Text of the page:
Gov. Eric Holcomb is urging state lawmakers to allocate more money toward school safety before the end of the 2018 legislative session, which ends Wednesday.
In a letter to legislators, Holcomb asked them to authorize $5 million more for school safety spending.
“The most recent round of grant applications exceeded the appropriation by $3.5 million,” Holcomb wrote in his letter. “This increase will allow us to not only increase the state match for the Indiana Secured School Safety Fund Grants but also expand the uses for Secured School Safety Funds.”
Holcomb said the legislature currently appropriates over $10 million toward school safety. This money is given to each individual school or school corporation through a matching grant. A large amount of the money is used for school resource officers.
Senate President Pro Tem David Long, R-Fort Wayne, said lawmakers may authorize more than the $5 million.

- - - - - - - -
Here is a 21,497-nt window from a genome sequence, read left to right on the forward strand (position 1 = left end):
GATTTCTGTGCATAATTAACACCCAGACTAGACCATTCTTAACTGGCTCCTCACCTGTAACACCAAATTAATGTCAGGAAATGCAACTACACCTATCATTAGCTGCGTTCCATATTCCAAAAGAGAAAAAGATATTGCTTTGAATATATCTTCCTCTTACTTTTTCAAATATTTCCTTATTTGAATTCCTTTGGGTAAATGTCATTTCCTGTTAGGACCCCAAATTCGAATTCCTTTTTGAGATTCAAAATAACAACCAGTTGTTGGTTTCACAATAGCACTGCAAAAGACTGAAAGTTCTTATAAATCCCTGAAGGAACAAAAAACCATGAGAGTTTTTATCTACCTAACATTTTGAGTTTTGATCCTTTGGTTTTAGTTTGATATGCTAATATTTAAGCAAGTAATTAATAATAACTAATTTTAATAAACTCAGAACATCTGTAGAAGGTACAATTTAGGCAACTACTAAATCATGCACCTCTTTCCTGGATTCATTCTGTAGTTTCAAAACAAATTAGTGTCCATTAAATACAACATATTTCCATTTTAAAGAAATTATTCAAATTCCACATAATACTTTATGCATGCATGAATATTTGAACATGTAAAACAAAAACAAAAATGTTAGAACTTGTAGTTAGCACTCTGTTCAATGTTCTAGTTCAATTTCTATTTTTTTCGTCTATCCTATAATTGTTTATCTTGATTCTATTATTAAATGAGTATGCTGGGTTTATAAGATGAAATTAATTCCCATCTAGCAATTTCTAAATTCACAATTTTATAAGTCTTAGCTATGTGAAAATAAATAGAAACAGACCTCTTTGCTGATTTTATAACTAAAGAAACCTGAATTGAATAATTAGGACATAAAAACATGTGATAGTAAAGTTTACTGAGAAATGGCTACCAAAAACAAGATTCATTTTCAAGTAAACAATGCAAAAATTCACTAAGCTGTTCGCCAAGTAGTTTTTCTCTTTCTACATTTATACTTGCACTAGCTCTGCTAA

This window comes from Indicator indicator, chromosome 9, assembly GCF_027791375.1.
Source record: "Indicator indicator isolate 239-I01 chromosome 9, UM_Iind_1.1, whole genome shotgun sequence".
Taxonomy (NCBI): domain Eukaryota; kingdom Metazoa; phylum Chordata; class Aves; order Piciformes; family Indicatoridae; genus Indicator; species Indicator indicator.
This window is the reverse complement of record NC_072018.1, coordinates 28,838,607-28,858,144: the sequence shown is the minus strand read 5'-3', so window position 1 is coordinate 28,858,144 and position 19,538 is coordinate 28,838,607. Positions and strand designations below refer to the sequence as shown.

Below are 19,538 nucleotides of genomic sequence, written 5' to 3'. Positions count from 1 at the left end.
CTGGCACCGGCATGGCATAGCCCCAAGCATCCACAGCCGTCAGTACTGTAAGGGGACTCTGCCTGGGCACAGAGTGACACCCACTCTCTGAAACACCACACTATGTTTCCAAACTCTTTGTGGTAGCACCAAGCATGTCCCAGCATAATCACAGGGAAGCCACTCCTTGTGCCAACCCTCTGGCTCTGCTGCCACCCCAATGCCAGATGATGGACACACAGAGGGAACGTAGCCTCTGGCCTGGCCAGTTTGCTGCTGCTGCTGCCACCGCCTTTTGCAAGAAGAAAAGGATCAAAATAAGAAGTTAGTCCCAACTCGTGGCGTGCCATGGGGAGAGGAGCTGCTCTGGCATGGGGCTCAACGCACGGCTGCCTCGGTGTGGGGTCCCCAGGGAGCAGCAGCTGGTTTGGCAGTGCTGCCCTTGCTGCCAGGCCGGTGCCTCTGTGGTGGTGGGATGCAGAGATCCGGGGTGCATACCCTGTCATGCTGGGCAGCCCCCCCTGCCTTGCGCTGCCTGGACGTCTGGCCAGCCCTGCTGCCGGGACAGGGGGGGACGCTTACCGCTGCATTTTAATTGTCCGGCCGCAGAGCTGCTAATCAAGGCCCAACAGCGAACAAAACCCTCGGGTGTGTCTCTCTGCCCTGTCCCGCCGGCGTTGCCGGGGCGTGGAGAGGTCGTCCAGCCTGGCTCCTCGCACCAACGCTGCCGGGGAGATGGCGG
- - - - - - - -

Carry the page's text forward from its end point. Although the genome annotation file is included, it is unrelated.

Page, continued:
“Five to six million, 7 million maybe right now just to make sure we’re getting it done both with safety and with making sure that DOE can handle the load that we’re asking them to do,” he said to the media.
House Speaker Brian Bosma, R-Indianapolis, said legislators are working on requiring an audit of all school safety plans, augmenting the school safety fund and making more grants available.
“We’re starting one of the best safest recognized statutory frameworks in the nation in Indiana,” Bosma said in a media availability. “That’s not to say that there’s not holes in this, there certainly are. Every school needs to be a safe place.”
Holcomb said he began looking at school safety in Indiana after recent events in Parkland, Fla. Three weeks ago, a gunman entered Marjory Stoneman Douglas High School and opened fire, killing 17 people and injuring dozens more.
The press office for Dr. Jennifer McCormick, state superintendent of public instruction, said her office received the letter, but she has not had time to review it because she has been at a conference.
With session coming to an end in the next week, Long said the legislature will look at the issue more next year.
“I think that’s going to be a priority not just for this year, but for next year’s budget,” he said. We’re going to have a much better idea what it’s going to cost by then.”
House Ways and Means Chair Tim Brown, R-Crawfordsville, said the money will come from the state’s reserve fund.
Abrahm Hurt is a reporter for TheStatehouseFile.com, a news website powered by Franklin College journalism students.